Sydney is the capitol of New South Wales and is the most populated city in Australia, with more than 4.5 million inhabitants. Australia has experienced the early impacts of man-made climate change severely. Residents of Sydney and its surroundings have endured extreme drought and flooding cycles alongside deadly heatwaves and bushfires.
Sydney officials like Allan have responded with determination, putting a process in place to transform their city an innovative low carbon hub to help limit the impacts of climate change and boost the city’s energy security. They are pushing ahead with a large-scale low carbon transition, despite the regressive position held by some key figures in the national government.
Electricity is a key focus for Allan as it accounts for around 80% of Sydney’s greenhouse gas footprint. This is primarily due to electricity being sourced from coal-fired power stations in the Hunter Valley. This coal power is inefficient as well as highly polluting – two-thirds of the energy from the Hunter Valley is wasted in the form of heat at the point of production and in transmission through line loss.
Allan has helped the city set a clear and comprehensive goal to ditch inefficient, polluting coal power and go 100% renewable by 2030. The initiative will provide Sydney with power, but also heating and cooling – using only clean, sustainable energy sources like wind, solar and waste.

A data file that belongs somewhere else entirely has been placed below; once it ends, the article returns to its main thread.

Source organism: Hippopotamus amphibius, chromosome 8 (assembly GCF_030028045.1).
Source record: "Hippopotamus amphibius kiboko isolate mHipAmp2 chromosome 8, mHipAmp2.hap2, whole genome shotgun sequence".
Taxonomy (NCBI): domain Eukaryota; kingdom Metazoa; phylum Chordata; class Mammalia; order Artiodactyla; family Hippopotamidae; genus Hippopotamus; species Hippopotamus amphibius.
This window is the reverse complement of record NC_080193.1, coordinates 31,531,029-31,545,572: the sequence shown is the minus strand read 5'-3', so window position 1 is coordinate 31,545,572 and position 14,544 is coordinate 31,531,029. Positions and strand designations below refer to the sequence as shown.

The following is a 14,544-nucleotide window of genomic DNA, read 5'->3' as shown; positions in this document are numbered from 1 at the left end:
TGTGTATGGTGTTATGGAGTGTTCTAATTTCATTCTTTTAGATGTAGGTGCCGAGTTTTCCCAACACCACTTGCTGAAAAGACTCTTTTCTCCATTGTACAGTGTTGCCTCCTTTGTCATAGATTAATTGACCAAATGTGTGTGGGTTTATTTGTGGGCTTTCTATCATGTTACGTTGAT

Wind and solar will be used to generate around 30% of the city’s electricity, with the other 70% coming from trigeneration or combined heat, power and cooling, that uses locally sourced biomass.
Trigeneration is hugely advantageous in high-density environments like cities because excess waste and heat from electricity generation can be transferred to buildings or businesses that are in a close proximity. It is far more efficient than the present system that relies on coal power and other thermal plants.
The plan is to only use local renewable energy sources in order to boost the efficiency and efficacy of the systems – by avoiding transmission losses and to avoid the storm damage risk that accompanies overhead electricity transmission lines.
As such, Sydney’s solar photovoltaics project is the largest building-mounted solar PV program in Australia. When complete, the solar panels combined will cover more than 12,000m2 and will have a total solar electricity generation capacity of 1,250kWp.
City officials, like Allan, are not stopping with their goal of 100% renewables. They recognize the benefits of further reducing their carbon footprint and future-proofing their city. Other initiatives that are underway include building energy and water efficiency retrofits alongside LED street and public domain lighting upgrades.